Much has been written and said recently about the importance of Employee Engagement. There have been extensive studies about what employee engagement is (buy-in, ownership, and passion for the organization’s success) and how to create it. Unfortunately, most attempts to develop employee engagement have fallen short of getting sustainable results. One key reason? Companies make the critical error of rolling out a single approach to address engagement across the entire organization.
This never works because engagement isn’t a problem equally across all teams. This common “one size fits (supposedly) all” approach fails, because whatever the plan, it only is relevant to a minority of the workforce and never gains enough momentum to truly shift the culture. The truth is, only MANY sizes fits all – so an effective strategy requires an inclusive approach to these differences in engagement across the workforce.
According to a 2016 Press-Ganey study, there are three primary tiers of engagement – each requiring its own approach to developing or maintaining a high(er) level of engagement.
The highest tier is those who are already highly-engaged. For these types, the goal is to reward and recognize the ownership and passion that is being demonstrated. In addition, it is important to identify role models and best practices to serve as aspirational goals for the rest of the company. In addition, leveraging these role models can help develop mentor-mentee relationships that help support other, less-developed parts of the organization.
The next tier is those who are moderately engaged. The best action for those at this level is to provide support, assess for improvement readiness, and action plan to take these teams to the next level.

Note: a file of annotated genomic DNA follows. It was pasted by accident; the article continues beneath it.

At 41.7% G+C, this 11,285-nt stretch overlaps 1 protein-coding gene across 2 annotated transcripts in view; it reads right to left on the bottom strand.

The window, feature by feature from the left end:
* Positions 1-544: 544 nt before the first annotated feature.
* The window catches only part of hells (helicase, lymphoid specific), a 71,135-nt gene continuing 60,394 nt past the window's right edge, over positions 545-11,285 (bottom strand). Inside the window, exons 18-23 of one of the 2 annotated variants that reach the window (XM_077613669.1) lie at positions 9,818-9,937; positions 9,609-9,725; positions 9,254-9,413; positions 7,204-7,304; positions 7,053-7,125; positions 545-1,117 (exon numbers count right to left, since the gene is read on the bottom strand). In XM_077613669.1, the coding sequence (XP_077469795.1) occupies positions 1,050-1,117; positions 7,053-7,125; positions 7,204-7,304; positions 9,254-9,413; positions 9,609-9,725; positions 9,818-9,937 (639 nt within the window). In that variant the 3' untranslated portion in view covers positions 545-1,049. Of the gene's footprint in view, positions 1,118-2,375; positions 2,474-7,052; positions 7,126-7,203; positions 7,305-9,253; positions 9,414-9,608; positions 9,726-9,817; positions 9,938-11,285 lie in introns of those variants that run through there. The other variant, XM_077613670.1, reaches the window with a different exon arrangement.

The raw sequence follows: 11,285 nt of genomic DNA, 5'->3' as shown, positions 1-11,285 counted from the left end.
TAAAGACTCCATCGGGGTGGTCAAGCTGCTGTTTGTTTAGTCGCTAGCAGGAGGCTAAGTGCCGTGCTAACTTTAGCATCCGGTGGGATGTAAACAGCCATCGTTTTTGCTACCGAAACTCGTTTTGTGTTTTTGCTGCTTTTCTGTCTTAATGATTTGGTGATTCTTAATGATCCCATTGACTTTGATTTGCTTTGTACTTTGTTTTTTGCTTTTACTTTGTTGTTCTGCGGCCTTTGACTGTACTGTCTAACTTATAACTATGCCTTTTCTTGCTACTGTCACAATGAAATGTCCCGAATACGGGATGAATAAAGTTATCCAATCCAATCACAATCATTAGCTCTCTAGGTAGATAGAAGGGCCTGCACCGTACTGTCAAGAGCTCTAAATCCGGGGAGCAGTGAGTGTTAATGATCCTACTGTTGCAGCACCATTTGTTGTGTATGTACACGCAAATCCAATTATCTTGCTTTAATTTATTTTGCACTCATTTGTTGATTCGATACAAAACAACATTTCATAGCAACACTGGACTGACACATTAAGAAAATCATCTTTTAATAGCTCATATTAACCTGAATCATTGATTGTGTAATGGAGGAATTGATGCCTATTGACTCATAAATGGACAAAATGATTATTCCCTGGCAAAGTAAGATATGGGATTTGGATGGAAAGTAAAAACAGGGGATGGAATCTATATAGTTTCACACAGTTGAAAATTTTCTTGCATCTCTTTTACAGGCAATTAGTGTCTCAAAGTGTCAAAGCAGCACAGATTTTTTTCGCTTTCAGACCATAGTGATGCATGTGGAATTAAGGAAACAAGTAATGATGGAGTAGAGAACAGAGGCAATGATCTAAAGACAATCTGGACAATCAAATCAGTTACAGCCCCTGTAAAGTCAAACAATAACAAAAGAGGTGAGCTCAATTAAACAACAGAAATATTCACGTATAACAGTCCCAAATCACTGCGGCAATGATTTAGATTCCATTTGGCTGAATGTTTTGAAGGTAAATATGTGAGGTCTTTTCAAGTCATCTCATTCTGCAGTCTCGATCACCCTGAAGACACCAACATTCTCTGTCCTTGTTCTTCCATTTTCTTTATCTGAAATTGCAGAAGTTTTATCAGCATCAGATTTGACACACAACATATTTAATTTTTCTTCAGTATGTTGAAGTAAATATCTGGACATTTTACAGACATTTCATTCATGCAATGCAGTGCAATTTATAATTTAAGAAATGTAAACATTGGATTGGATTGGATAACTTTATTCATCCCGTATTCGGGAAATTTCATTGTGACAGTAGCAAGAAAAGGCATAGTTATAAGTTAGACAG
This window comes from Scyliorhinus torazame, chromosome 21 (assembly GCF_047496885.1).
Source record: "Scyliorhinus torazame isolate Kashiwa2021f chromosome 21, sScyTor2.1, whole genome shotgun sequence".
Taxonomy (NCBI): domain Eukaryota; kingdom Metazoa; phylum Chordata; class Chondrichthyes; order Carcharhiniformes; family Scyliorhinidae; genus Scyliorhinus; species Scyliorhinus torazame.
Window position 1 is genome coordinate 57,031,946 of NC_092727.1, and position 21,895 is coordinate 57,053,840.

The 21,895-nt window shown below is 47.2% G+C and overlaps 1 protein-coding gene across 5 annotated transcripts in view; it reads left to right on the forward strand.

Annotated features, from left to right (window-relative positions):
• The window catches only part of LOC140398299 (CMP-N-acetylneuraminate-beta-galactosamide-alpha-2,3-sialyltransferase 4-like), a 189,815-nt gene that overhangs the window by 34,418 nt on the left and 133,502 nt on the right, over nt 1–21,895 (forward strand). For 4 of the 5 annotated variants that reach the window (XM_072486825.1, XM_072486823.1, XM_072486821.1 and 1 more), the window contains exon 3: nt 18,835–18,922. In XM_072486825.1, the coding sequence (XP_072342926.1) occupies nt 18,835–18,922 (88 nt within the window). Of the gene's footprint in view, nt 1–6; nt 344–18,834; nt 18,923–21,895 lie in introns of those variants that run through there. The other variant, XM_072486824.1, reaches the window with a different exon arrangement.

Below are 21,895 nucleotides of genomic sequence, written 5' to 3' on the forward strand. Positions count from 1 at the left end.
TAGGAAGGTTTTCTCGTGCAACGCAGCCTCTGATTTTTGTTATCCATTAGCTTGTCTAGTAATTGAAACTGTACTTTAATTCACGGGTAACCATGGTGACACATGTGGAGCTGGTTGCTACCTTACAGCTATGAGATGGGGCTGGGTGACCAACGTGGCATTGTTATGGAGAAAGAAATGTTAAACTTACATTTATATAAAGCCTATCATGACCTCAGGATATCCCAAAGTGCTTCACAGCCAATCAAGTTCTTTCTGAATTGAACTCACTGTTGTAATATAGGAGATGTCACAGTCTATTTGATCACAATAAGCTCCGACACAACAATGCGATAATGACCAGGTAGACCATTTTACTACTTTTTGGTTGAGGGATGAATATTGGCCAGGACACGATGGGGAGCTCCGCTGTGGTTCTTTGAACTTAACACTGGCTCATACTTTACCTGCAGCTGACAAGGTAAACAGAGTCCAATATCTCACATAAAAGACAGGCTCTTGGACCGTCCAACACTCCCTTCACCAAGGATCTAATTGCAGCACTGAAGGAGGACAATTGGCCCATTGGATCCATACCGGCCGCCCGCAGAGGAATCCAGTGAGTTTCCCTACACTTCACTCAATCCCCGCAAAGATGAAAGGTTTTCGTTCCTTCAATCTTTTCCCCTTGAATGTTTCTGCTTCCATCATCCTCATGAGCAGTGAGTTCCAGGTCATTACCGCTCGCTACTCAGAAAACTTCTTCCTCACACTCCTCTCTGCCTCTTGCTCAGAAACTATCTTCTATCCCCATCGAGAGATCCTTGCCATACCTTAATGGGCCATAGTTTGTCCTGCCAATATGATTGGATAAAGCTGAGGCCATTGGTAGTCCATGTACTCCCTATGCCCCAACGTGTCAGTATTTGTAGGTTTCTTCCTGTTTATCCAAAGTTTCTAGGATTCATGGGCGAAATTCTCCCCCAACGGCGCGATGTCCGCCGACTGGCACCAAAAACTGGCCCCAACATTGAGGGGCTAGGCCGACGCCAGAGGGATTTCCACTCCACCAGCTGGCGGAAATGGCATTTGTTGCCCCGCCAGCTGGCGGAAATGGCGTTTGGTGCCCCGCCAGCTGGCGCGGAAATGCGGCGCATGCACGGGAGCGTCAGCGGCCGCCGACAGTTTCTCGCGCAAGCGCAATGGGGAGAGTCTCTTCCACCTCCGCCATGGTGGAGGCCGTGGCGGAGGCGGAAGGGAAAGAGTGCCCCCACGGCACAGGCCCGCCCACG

The bottom tier is those who are the lowest level of engagement. For this level, it is imperative to identify the reasons for the low engagement and address the deeper issues affecting them. Offering additional Management and Human Resources support while assessing their readiness for action planning and establishing some kind of mentor program will provide a remedial experience that would otherwise be deemed “offensive” to those in higher tiers.
Creating an “a la carte” menu of development options and guiding each team based on their tier will help customize the intervention in a way that is most appropriate for everyone involved.
For example, Grady Health System in Atlanta shifted their time, efforts, and budget toward utilizing this tiered approach, with the bottom tier teams getting the most attention. With the help of higher-tiered mentors and human resources support, the organization experienced a dramatic improvement. In one year, Grady Health System saw a 500% increase in the percentage of work units in Tier 1 (from 4% to 21%), and significantly reduced the number of work units in Tier 3 (from 65% to 33%) and its voluntary turnover (from 25% to 12%).
Improving your engagement efforts using this tiered approach leverages the strengths that already exist in your organization and optimizes your use of resources – for superior, long-lasting results. Tired of the “cookie-cutter program of the month” problem? Start seeing your employee engagement the real-life way that it is…and customize your way to success!